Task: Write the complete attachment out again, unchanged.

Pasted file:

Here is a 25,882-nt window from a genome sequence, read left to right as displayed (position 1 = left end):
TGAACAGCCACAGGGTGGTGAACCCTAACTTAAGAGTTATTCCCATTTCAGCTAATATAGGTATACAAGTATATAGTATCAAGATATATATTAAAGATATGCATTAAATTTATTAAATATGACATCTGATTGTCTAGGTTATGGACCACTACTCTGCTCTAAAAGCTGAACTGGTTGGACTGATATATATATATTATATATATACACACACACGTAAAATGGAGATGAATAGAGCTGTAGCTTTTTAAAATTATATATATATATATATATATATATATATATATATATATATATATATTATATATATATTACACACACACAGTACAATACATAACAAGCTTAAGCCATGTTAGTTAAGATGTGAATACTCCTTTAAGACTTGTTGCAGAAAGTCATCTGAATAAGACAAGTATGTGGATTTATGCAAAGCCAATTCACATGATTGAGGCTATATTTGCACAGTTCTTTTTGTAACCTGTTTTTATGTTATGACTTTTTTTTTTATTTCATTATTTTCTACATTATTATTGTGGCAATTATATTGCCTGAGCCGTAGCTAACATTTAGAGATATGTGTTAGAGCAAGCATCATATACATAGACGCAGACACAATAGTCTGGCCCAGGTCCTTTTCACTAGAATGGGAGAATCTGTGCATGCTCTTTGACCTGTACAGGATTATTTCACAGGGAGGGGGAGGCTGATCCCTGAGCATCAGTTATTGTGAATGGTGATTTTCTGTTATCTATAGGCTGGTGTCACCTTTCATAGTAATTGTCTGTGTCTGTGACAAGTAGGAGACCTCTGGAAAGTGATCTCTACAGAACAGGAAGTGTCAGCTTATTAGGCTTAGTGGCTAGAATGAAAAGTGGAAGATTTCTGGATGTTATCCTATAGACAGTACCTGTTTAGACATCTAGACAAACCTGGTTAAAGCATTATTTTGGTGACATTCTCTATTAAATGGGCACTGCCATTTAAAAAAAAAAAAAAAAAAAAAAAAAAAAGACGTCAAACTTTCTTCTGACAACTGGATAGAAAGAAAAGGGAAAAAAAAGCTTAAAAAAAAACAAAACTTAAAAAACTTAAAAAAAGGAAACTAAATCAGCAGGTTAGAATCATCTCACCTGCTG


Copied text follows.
Here is a 25,882-nt window from a genome sequence, read left to right as displayed (position 1 = left end):
TGAACAGCCACAGGGTGGTGAACCCTAACTTAAGAGTTATTCCCATTTCAGCTAATATAGGTATACAAGTATATAGTATCAAGATATATATTAAAGATATGCATTAAATTTATTAAATATGACATCTGATTGTCTAGGTTATGGACCACTACTCTGCTCTAAAAGCTGAACTGGTTGGACTGATATATATATATTATATATATACACACACACGTAAAATGGAGATGAATAGAGCTGTAGCTTTTTAAAATTATATATATATATATATATATATATATATATATATATATATATATATTATATATATATTACACACACACAGTACAATACATAACAAGCTTAAGCCATGTTAGTTAAGATGTGAATACTCCTTTAAGACTTGTTGCAGAAAGTCATCTGAATAAGACAAGTATGTGGATTTATGCAAAGCCAATTCACATGATTGAGGCTATATTTGCACAGTTCTTTTTGTAACCTGTTTTTATGTTATGACTTTTTTTTTTATTTCATTATTTTCTACATTATTATTGTGGCAATTATATTGCCTGAGCCGTAGCTAACATTTAGAGATATGTGTTAGAGCAAGCATCATATACATAGACGCAGACACAATAGTCTGGCCCAGGTCCTTTTCACTAGAATGGGAGAATCTGTGCATGCTCTTTGACCTGTACAGGATTATTTCACAGGGAGGGGGAGGCTGATCCCTGAGCATCAGTTATTGTGAATGGTGATTTTCTGTTATCTATAGGCTGGTGTCACCTTTCATAGTAATTGTCTGTGTCTGTGACAAGTAGGAGACCTCTGGAAAGTGATCTCTACAGAACAGGAAGTGTCAGCTTATTAGGCTTAGTGGCTAGAATGAAAAGTGGAAGATTTCTGGATGTTATCCTATAGACAGTACCTGTTTAGACATCTAGACAAACCTGGTTAAAGCATTATTTTGGTGACATTCTCTATTAAATGGGCACTGCCATTTAAAAAAAAAAAAAAAAAAAAAAAAAAAAGACGTCAAACTTTCTTCTGACAACTGGATAGAAAGAAAAGGGAAAAAAAAGCTTAAAAAAAAACAAAACTTAAAAAACTTAAAAAAAGGAAACTAAATCAGCAGGTTAGAATCATCTCACCTGCTG